Sunderland fans can be forgiven for the somewhat luke-warm reception they’ve accorded David Moyes since his arrival on Wearside.
New managers are becoming a bi-annual tradition at the Stadium of Light, and although most of them have duly presided over a late-season climb out of the relegation places (and an obligatory thrashing of rivals Newcastle along the way), there has seldom been any sense that the Black Cats are truly a club on the up.
By popular consensus, Moyes did himself no favours when he predicted his team would struggle in the wake of a disappointing home defeat to newly promoted Middlesbrough on matchday #2. In truth, this was as much down to cynical reporting as anything else: the Scot had already made his feelings perfectly clear during his inaugural press conference – presumably after spending a couple of hours watching his new team train.
On the other hand, PR has never been Moyes’ strong suit: the former Manchester United manager was immortalised in a cruel internet meme after his unveiling at Old Trafford, and never quite managed to master the juggling act of being deferential to his new employers’ rich history, and managing external expectations.
In some ways, Sunderland and their new appointment represent the perfect marriage. Moyes is a down-on-his luck manager who, having failed to set the world alight during his second chance in San Sebastian, has a big point to prove back in the Premier League. The Black Cats, meanwhile, are a club seemingly forever balancing on the jaws of relegation, pulled away from its grasp every season by a combination of the famed “new manager bounce”, together with the woeful shortcomings of their opponents (take note, Newcastle and Villa).
Stability. The buzz-word with which the Scot, despite being abruptly relieved of his duties before season’s end by both United and Sociedad, is still closely associated thanks to his decade-long stint in the hot-seat at Goodison Park.
The parallels between Sunderland and early 2000s Everton are pretty clear – although the footballing landscape in general is vastly different (a point Moyes himself has been keen to make to the nation’s press). This is why turning Wearside’s struggling dynasty into a bona fide Premier League mainstay has proved a challenge too great for messrs Di Canio, Poyet and Advocaat before him (let’s reserve judgement on Allardyce, who jumped ship before the stormy second season tide).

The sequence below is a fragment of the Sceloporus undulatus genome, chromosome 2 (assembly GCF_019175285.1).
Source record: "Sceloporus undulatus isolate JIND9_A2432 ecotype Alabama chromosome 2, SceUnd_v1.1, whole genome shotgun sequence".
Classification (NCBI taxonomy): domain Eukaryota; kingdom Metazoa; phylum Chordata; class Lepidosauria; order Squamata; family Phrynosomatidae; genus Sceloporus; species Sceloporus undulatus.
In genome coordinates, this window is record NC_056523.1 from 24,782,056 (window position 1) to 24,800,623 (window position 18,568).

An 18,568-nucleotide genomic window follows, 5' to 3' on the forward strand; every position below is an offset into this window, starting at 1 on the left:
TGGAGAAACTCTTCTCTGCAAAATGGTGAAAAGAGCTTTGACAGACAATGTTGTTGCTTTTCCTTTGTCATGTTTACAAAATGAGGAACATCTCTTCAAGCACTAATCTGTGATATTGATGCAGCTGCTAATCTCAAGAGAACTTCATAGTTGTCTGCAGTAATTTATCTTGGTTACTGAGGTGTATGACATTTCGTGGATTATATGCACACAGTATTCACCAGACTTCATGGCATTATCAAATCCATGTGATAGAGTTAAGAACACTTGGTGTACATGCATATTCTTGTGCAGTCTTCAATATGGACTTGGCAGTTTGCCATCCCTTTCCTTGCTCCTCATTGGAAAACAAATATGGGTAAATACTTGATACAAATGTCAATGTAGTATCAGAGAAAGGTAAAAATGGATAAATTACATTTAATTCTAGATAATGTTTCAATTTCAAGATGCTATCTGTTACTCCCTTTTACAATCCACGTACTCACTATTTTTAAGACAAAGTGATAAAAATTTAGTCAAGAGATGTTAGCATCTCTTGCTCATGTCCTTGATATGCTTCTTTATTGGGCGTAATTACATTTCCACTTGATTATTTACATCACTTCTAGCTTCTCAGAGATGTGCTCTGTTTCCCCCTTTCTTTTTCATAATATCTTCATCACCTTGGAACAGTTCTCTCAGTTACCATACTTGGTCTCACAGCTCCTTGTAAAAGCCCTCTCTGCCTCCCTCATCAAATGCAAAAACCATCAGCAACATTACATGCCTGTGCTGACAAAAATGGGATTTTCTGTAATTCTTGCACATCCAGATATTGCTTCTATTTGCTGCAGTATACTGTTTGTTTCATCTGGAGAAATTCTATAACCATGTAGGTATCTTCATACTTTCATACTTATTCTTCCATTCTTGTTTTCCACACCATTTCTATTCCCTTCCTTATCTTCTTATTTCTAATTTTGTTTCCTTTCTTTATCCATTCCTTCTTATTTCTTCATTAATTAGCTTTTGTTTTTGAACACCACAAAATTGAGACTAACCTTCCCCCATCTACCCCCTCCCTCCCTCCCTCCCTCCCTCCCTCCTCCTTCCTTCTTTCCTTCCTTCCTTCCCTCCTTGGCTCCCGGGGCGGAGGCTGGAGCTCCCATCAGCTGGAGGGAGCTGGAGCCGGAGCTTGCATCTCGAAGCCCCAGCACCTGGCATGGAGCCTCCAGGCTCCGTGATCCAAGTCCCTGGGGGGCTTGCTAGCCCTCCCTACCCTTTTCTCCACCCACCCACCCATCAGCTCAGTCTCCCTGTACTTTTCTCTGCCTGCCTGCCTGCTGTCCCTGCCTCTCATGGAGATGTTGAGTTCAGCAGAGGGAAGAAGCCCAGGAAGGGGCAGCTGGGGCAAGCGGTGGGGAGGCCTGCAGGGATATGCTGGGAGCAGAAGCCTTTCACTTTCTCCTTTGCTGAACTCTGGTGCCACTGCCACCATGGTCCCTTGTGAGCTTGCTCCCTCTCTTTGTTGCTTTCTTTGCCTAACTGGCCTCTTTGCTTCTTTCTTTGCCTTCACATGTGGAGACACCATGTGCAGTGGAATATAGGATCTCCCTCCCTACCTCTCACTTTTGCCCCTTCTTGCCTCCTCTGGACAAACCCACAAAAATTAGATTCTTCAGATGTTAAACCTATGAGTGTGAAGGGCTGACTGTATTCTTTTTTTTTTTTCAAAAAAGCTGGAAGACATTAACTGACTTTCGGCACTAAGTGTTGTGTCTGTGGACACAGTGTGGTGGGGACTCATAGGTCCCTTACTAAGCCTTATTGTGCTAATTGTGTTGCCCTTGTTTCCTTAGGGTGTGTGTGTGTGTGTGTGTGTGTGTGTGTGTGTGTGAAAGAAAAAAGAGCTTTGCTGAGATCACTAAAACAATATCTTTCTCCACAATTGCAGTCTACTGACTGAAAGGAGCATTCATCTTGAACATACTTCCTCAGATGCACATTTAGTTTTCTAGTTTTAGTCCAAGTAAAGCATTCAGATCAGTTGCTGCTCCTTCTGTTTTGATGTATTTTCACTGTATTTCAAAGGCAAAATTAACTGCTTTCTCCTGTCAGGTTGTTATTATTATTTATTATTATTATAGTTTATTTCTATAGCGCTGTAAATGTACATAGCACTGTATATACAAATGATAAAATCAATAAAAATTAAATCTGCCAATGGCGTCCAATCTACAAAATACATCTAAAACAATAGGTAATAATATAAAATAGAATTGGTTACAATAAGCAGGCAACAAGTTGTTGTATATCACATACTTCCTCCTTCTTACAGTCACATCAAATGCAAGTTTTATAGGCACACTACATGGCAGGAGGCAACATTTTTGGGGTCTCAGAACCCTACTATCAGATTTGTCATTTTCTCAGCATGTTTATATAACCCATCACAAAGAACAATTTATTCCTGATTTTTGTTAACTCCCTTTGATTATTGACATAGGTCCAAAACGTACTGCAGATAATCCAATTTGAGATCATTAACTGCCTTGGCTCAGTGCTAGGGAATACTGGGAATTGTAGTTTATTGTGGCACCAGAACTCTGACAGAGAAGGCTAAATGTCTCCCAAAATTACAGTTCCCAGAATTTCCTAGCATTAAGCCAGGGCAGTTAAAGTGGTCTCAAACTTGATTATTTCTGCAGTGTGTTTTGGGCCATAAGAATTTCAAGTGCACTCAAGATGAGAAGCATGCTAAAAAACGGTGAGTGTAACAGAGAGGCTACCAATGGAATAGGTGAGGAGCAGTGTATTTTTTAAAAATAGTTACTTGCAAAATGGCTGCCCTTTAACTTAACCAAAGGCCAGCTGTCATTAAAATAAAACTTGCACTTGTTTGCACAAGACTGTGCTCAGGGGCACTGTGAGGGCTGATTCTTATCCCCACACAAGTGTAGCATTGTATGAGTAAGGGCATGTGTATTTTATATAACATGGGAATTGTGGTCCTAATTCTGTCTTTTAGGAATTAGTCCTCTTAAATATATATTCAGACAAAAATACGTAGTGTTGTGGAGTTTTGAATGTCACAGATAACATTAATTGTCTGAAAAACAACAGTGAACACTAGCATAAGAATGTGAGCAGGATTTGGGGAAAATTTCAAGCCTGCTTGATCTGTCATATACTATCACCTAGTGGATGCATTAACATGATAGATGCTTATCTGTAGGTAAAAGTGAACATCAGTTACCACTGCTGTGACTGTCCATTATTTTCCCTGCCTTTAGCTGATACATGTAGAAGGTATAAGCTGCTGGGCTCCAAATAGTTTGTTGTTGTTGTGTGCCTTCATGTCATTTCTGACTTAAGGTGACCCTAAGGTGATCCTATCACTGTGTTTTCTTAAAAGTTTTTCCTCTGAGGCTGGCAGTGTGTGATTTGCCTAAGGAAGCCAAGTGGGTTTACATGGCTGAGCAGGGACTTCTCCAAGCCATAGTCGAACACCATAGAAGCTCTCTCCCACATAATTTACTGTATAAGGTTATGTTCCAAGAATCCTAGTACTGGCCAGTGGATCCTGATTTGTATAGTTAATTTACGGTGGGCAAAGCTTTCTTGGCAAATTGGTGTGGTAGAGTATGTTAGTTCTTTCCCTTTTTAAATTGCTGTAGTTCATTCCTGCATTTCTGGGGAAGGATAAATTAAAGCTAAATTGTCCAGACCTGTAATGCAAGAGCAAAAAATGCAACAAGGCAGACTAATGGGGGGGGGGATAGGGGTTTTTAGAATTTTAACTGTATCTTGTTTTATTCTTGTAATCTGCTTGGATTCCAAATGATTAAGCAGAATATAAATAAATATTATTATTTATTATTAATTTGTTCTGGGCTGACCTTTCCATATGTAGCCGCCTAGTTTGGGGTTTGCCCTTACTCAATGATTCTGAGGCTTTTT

For a manager frequently charactised by caution, Moyes’ first steps have been positive. Instead of battle-worn Premier League veterans, he recruited a couple of young defenders in Paddy McNair and Donald Love, together with creative-types like Adnan Januzaj and Steven Pienaar (the latter of whom, at 34, is hardly a spring chicken, but is far more about incisive through balls than safe sideways passing). True: Papy Djilobodji – at eight million pounds – is a dubious signing, but he appears to have the raw tools to be a successful centre-half in England (provided he can cut out the calamitous own goals).
The injection of youth and quality into a Sunderland squad liberally sprinkled with steady workhorses who are a little short on technical ability has been much needed, but Moyes has more work to do before the market closes. Most pressingly, the Black Cats are starved of goals, relying too heavily on the fitness of Jermain Defoe, who is now well into his thirties. Given that they may also be in the new market for centre-half if and when Lamine Koné departs for Everton, you get the feeling the last few days of the transfer window could make or break Sunderland’s – and their new manager’s – season.
Can Moyes arrest the club’s seemingly inevitable slide down the divisions? Already, he has been unable to prevent them from enduring another awful August (they’ve not been victorious in the Premier League’s opening month since 2010). But the abrupt nature of his arrival should see him afforded the time and patience to genuinely make his mark on the team. If he manages to keep them afloat while laying some of the building blocks for a brighter long-term future, the Scot will surely claw back some much-needed credibility.